PREFACE

This book is mainly about Irishmen thinking aloud about their politics: a disagreeable habit, but one which they share with other nations. The material consists largely of ‘public’ sources: newspapers, pamphlets, poems, popular literature and speeches and declarations of various sorts.

In an age when historical research has developed in two divergent directions—the statistical analysis of party machines and electoral politics on the one hand, and the patient reconstruction of episodes in ‘high politics’ on the other—such an approach needs accounting for. Irish politics cannot be explained without reference to beliefs 1 as well as machinery; nor are they containable within the ‘charmed circle’ of the high political world. 2 For example: the rise of labour in Britain has been described in terms of pressure groups and vested interests, with ideology set aside; 3 but in 1918 the recently established Irish Labour party was obliged to issue a carefully worded manifesto supporting self-determination for all peoples, but declining to say whether or not the party favoured Irish independence: the distinction between Labour’s claim that it would win ‘for Ireland freedom’, rather than ‘freedom for Ireland’ was a subtle but significant one. 4 And while its shade of meaning might escape English observers, it did not escape observers in Ireland. The necessity to choose words carefully in the context of Irish politics has been succinctly put by the Ulster poet, Seamus Heaney: ‘whatever you say, say nothing. ’ 5

This is perhaps for Irishmen a wise piece of advice, but one that the national character seems to render them incapable of following. I am here concerned with them when they are in their more customary mood of saying something, and saying something about their nationality, and their nationalism. I have not analysed their sayings philosophically: even if they were susceptible to such a method—and most of the material is far from philosophical in content—I am not competent to undertake a systematic analysis of this kind. Nor have I adopted the statistical approach to Irish nationalism; here again my material and my academic shortcomings happily coincide. I have, however, tried to trace the relationship between nationalism and social and economic change in Ireland, and thus to explain why Irish nationalist ideology has failed to realise one of its most persistent goals: the creation of a comprehensive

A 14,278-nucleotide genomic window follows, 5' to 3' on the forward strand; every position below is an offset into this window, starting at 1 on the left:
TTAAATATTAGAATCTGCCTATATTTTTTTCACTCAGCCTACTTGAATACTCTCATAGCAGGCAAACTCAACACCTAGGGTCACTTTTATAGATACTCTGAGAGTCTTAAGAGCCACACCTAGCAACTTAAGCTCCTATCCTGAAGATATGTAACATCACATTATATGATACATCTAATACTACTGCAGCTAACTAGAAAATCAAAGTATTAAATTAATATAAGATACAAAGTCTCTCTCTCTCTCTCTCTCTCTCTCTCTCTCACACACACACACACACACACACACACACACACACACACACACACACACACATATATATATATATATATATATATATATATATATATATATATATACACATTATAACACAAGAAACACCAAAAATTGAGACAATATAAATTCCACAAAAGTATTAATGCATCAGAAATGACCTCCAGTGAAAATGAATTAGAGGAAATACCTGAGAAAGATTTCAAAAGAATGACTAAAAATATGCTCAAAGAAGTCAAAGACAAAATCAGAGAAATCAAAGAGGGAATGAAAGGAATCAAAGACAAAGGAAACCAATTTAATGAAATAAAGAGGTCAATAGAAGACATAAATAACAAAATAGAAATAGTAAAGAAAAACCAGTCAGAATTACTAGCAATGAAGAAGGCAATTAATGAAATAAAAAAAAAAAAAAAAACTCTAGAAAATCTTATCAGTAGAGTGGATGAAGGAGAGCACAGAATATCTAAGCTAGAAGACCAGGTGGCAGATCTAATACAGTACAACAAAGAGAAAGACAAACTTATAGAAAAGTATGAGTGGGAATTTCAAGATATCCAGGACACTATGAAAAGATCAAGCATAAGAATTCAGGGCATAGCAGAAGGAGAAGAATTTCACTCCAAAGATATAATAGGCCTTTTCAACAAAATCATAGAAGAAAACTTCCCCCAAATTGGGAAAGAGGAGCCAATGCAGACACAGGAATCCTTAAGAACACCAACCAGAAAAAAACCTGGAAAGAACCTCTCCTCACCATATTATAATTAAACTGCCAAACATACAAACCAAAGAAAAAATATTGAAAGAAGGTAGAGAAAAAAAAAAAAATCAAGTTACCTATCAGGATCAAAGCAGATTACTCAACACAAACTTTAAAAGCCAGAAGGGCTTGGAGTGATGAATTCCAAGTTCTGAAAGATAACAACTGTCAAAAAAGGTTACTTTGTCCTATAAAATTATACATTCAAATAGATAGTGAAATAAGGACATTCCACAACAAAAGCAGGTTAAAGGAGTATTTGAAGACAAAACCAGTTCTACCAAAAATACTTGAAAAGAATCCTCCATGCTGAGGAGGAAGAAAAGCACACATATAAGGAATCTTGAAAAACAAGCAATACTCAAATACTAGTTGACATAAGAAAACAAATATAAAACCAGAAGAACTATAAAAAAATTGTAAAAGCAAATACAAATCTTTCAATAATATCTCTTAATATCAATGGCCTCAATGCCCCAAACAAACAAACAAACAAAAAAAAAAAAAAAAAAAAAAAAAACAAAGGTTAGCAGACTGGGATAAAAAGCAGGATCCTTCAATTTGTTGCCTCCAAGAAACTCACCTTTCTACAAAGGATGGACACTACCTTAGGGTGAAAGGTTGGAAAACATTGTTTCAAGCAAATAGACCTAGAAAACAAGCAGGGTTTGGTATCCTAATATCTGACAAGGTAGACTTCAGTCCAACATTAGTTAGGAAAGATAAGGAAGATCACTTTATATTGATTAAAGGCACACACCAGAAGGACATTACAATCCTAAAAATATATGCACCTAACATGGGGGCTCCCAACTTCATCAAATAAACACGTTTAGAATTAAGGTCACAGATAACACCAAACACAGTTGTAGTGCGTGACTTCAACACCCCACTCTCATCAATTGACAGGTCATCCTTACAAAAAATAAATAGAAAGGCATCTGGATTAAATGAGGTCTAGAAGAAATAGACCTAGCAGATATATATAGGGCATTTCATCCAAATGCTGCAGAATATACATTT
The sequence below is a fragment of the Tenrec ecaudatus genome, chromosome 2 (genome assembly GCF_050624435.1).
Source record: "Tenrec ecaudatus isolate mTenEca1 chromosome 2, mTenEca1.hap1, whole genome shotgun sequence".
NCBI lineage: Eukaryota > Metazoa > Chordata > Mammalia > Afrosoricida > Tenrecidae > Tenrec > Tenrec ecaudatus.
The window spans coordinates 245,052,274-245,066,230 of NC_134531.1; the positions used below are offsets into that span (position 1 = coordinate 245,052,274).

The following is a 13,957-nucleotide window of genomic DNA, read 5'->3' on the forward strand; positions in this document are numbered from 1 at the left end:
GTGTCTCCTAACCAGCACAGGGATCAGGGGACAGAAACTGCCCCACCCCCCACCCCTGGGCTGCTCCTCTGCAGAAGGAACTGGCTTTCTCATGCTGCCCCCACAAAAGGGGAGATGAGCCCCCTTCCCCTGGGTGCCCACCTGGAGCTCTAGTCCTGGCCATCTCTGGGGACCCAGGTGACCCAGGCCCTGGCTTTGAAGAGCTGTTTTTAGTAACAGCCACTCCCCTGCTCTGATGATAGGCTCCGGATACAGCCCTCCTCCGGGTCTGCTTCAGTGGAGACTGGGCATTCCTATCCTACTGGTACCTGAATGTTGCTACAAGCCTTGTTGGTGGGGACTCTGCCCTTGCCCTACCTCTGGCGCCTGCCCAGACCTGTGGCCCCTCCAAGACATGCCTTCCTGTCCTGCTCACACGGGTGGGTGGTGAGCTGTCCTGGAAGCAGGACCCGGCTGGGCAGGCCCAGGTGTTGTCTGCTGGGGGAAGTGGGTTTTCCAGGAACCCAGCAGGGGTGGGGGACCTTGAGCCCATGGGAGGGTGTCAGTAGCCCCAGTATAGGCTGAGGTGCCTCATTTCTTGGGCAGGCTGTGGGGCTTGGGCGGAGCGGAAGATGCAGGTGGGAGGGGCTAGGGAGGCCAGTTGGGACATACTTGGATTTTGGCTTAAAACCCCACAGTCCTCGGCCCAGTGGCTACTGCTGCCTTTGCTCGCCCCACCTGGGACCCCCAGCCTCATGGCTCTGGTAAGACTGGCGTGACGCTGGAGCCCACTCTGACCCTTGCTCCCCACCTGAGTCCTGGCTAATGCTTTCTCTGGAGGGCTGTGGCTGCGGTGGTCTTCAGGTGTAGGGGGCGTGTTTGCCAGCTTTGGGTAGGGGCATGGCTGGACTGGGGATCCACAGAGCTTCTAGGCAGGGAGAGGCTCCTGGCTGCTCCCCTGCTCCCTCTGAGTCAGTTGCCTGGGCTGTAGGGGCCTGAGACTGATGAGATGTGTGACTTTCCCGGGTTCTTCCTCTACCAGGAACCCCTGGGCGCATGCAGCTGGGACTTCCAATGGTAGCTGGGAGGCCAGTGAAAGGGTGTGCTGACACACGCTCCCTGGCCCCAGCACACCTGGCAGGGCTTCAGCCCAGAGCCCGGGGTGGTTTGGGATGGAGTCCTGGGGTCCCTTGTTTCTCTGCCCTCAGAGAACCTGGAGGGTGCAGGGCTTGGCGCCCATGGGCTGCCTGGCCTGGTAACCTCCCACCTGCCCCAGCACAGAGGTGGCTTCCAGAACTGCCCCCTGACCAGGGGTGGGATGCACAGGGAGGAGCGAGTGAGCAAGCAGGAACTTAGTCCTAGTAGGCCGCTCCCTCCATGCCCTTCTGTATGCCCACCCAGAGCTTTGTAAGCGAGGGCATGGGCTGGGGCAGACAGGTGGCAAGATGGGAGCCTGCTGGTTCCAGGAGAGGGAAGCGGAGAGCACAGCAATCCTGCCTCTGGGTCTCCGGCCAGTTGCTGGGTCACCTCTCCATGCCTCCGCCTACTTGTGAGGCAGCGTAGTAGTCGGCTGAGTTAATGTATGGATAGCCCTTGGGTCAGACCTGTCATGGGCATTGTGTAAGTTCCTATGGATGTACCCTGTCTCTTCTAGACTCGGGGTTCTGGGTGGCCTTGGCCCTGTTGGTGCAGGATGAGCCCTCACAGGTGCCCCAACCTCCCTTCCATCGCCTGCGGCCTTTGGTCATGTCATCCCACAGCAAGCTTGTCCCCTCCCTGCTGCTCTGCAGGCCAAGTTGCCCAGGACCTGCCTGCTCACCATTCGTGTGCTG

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Nationalism in Ireland
Table of contents

Table of contents

  • Title Page 1
  • Contents 5
  • Preface to the Third Edition 6
  • Preface to the Second Edition 8
  • Preface 9
  • Introduction: Nationalism and Ireland 15
  • 1 - Colony and Nation 25
  • 2 - Intimations of Nationalism in Tudor Ireland 46
  • 3 - For God, King and Country 68
  • Notes 91
  • 4 - From English Colony to Irish Nation: the Protestant Experience 94
  • 5 - The Irish, Properly So Called 123
  • 6 - Patterns of Nationalism, 1842-1870 154
  • Notes 187
  • 7 - The Making of Parnellism and Its Undoing 192
  • 8 - The Battle of Three Civilizations 228
  • 9 - What Home Rule Stood For, 1891-1918 259
  • 10 - Nationalism, Socialism and the Irish Revolution 295
  • 11 - State and Nation in Modern Ireland 339
  • Notes 370
  • Conclusion: Ireland and Nationalism 375
  • Epilogue: History, Politics and Nationalism 391
  • Appendix: the Downing Street Declaration , 15 December 1993 433
  • Maps 438
  • Bibliography 443
  • Supplementary Bibliography 477
  • Index 488
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